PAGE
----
Cotoneaster cambricus   Wild Cotoneaster RRR DDD N Welsh Endemic

Cotoneaster cambricus flower Cotoneaster cambricus fruit
Cotoneaster cambricus

Cotoneaster cambricus Wild Cotoneaster

Whole plant, Great Orme, North Wales 7th May 2005

Previous   Next
Cotoneaster cambricus

Cotoneaster cambricus Wild Cotoneaster

Flowers, Great Orme, North Wales 7th May 2005

Previous   Next
Cotoneaster cambricus

Cotoneaster cambricus Wild Cotoneaster

Fruit, Great Orme, North Wales, 17th May 2004

Previous   Next
Cotoneaster cambricus whole plant Cotoneaster cambricus flowers Cotoneaster cambricus fruit

This plant is one very few remaining on the Great Orme and is the only place in the British Isles where you can find this very rare Cotoneaster in the wild. There are quite a few other Cotoneaster species on the Great Orme to put you off the trail, but this one flowers a bit earlier than any of the others and like most very rare flowers you'll hunt for it for years before you find it unless someone shows you where it grows. By mid May this one is usually in fruit.

Access to this particular one is down a steep bank with Limestone rocks - always very slippery in the wet. It appears to be a stunted plant and grows out of crevices in a rock.

In Victorian times this rare plant was much sought by collectors who paid local people to collect them. The population was much reduced and it is assumed that the reason why a few plants survived is that they probably couldn't be uprooted. The assumption is therefore that the population present on the Great Orme has survived from Victorian times at least.

For some time there has been doubt about the taxonomy. Some believe that this plant is not significantly different from the continental Cotoneaster integerrimus (its original name) and might be a sub species, variety or could even be a hybrid. Since the plant is believed to be apomictic, hybridisation is unlikely. Anyway taxonomists are on the case and proposed genetic studies may or may not resolve the issue.

Studies are needed on cloned plants but propagation has proved difficult in ther past. One of the local Orme residents has a beautiful specimen growing in his garden which is luxuriant and healthy - nothing like the bonsai versions in the wild and he has now managed to create a fine collection of young plants grown from seed.

In 2008 some of the original wild plants were air-layered to produce clones of the few wild plants. The plan continued in 2009 with the remaining wild plants. This should create an exact genetic copy of the wild population if successful. However there is also a programme to reintroduce plants back into the wild on the Great Orme.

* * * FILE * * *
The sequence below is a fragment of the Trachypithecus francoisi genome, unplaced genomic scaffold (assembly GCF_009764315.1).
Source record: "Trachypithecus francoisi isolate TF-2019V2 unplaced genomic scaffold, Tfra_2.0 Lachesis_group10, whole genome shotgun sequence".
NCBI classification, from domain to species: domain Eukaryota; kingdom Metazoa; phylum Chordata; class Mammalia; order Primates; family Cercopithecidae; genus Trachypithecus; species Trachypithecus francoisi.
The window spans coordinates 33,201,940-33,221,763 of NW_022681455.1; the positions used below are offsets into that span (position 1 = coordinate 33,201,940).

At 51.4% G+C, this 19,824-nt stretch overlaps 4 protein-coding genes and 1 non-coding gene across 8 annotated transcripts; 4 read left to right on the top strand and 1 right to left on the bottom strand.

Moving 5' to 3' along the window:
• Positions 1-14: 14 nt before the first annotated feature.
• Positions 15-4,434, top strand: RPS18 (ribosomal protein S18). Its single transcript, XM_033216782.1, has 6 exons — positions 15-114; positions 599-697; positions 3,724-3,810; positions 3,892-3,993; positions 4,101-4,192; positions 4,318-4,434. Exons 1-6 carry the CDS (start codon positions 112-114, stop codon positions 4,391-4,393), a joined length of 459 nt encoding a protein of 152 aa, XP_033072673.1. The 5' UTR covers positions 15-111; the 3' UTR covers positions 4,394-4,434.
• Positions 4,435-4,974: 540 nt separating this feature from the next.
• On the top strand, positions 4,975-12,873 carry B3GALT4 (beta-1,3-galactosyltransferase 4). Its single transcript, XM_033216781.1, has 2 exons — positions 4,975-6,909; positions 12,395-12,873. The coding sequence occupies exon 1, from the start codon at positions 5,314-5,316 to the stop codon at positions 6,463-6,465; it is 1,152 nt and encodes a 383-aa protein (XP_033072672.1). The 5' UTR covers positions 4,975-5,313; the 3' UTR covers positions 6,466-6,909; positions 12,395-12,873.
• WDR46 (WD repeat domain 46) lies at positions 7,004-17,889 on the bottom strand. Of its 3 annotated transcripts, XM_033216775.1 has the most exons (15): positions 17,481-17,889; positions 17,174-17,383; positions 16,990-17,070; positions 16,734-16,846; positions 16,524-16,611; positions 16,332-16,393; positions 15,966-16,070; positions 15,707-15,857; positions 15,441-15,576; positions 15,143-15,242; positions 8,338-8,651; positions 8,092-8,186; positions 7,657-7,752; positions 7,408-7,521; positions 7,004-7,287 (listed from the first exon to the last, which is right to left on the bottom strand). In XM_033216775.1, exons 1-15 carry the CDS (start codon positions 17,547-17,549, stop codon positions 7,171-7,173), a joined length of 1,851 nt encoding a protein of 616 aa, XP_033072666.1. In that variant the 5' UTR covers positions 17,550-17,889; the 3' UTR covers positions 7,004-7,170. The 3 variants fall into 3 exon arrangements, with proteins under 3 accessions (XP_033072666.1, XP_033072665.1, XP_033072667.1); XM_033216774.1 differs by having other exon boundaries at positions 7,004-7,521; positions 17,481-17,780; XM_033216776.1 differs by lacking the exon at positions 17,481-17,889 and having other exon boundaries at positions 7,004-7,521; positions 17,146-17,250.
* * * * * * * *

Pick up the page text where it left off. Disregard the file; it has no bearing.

This plan is controversial to say the least. As if to illustrate the opposing camps, the currently (as at March 2010) internet published Biodiversity Plan for Cotoneaster cambricus says clearly that we should "..cease translocations into the wild pending outcome of taxonomic and genetic studies." This Biodiversity Plan is now obviously out of date since precisely the opposite action is being taken. This has been properly decided with full permissions and licences by those with responsibility for conservation of this plant. However the argument that we should not start gardening in the countryside until we know more about the plant's origins remains a powerful one. If this is a genuinely native plant and the conditions are right, the plant will perhaps eventually regenerate on its own but it might be an introduction in which case we surely wouldn't want that. Other more vigorous introduced Cotoneasters on the Orme are sprayed to keep them in check. However only two of the plants produce fruit now so perhaps the active conservation of what is perceived to to be an endangered species takes precedence.

So do you believe that the re-introduction plan is saving the species for mankind and fulfilling obligations to maintain biodiversity or are we seeing the impatience of the human species which has a much shorter life span than the plants for which it cares? Answers on a postcard to the confused Countryside Council for Wales who denied all knowledge of these plans when I phoned them about this in 2007 and haven't responded yet (March 2010) to the idea that the published plans should at least reflect current practice.

One thing is certain: if the re-introduction is successful so that the population of the Orme is a mixture of original plants and introductions, the field botanists of twenty years hence will still only want to see the originals. Just like the Silene viscaria planted at Stanner Rocks, the Lloydia serotina so conveniently living on a rock in Cwm Idwal or the rather manky looking Oxytropis campestris in the valley at Corrie Fee, such introductions will only be of interest to gardeners and some conservationists who have had their imaginations surgically removed.

If field botanists, in truth the only people likely to be interested in seeing this rather dowdy plant, were happy to see merely an introduced plant they'd all form a queue at Kew.

LHS: Flowers, Great Orme, North Wales 7th May 2005 RHS: Fruit 17th May 2004

Amended on January 23rd 2005, updated 17th April and Dec 7th 2008, updated 20th March 2010

Valid XHTML 1.0 Strict